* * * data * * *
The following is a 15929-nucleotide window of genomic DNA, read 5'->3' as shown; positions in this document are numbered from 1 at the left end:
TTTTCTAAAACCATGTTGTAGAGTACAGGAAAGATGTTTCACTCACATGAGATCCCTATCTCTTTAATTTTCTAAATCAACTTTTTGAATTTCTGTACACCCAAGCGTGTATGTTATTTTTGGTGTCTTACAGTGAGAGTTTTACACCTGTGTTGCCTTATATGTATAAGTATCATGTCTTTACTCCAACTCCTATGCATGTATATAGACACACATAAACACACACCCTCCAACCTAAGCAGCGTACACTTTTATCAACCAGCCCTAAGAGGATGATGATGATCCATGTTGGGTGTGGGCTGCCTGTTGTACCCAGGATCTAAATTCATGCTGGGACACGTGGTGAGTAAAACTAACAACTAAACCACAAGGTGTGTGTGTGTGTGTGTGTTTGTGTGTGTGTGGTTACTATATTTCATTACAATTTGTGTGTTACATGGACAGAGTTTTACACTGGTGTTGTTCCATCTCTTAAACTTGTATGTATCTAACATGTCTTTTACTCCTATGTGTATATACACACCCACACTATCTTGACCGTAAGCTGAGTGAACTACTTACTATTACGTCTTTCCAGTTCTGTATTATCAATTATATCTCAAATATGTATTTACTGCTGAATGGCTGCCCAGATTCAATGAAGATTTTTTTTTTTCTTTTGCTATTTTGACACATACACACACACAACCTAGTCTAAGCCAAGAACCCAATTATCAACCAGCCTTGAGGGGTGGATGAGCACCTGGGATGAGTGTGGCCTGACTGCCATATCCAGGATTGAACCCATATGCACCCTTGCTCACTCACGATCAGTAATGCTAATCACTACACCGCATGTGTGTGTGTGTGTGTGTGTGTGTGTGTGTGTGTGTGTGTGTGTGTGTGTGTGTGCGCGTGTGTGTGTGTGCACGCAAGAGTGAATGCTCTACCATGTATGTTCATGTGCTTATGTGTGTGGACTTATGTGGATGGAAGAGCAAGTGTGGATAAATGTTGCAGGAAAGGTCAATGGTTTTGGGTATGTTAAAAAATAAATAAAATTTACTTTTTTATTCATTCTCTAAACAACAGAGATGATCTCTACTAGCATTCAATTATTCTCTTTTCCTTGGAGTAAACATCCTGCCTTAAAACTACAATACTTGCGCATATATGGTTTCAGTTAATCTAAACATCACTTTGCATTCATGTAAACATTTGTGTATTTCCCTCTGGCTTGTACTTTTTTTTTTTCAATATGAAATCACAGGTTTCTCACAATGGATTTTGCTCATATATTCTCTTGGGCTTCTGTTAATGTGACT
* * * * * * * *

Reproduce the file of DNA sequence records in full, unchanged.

The following is a 15929-nucleotide window of genomic DNA, read 5'->3' as shown; positions in this document are numbered from 1 at the left end:
TTTTCTAAAACCATGTTGTAGAGTACAGGAAAGATGTTTCACTCACATGAGATCCCTATCTCTTTAATTTTCTAAATCAACTTTTTGAATTTCTGTACACCCAAGCGTGTATGTTATTTTTGGTGTCTTACAGTGAGAGTTTTACACCTGTGTTGCCTTATATGTATAAGTATCATGTCTTTACTCCAACTCCTATGCATGTATATAGACACACATAAACACACACCCTCCAACCTAAGCAGCGTACACTTTTATCAACCAGCCCTAAGAGGATGATGATGATCCATGTTGGGTGTGGGCTGCCTGTTGTACCCAGGATCTAAATTCATGCTGGGACACGTGGTGAGTAAAACTAACAACTAAACCACAAGGTGTGTGTGTGTGTGTGTGTTTGTGTGTGTGTGGTTACTATATTTCATTACAATTTGTGTGTTACATGGACAGAGTTTTACACTGGTGTTGTTCCATCTCTTAAACTTGTATGTATCTAACATGTCTTTTACTCCTATGTGTATATACACACCCACACTATCTTGACCGTAAGCTGAGTGAACTACTTACTATTACGTCTTTCCAGTTCTGTATTATCAATTATATCTCAAATATGTATTTACTGCTGAATGGCTGCCCAGATTCAATGAAGATTTTTTTTTTTCTTTTGCTATTTTGACACATACACACACACAACCTAGTCTAAGCCAAGAACCCAATTATCAACCAGCCTTGAGGGGTGGATGAGCACCTGGGATGAGTGTGGCCTGACTGCCATATCCAGGATTGAACCCATATGCACCCTTGCTCACTCACGATCAGTAATGCTAATCACTACACCGCATGTGTGTGTGTGTGTGTGTGTGTGTGTGTGTGTGTGTGTGTGTGTGTGTGTGTGTGCGCGTGTGTGTGTGTGCACGCAAGAGTGAATGCTCTACCATGTATGTTCATGTGCTTATGTGTGTGGACTTATGTGGATGGAAGAGCAAGTGTGGATAAATGTTGCAGGAAAGGTCAATGGTTTTGGGTATGTTAAAAAATAAATAAAATTTACTTTTTTATTCATTCTCTAAACAACAGAGATGATCTCTACTAGCATTCAATTATTCTCTTTTCCTTGGAGTAAACATCCTGCCTTAAAACTACAATACTTGCGCATATATGGTTTCAGTTAATCTAAACATCACTTTGCATTCATGTAAACATTTGTGTATTTCCCTCTGGCTTGTACTTTTTTTTTTTCAATATGAAATCACAGGTTTCTCACAATGGATTTTGCTCATATATTCTCTTGGGCTTCTGTTAATGTGACT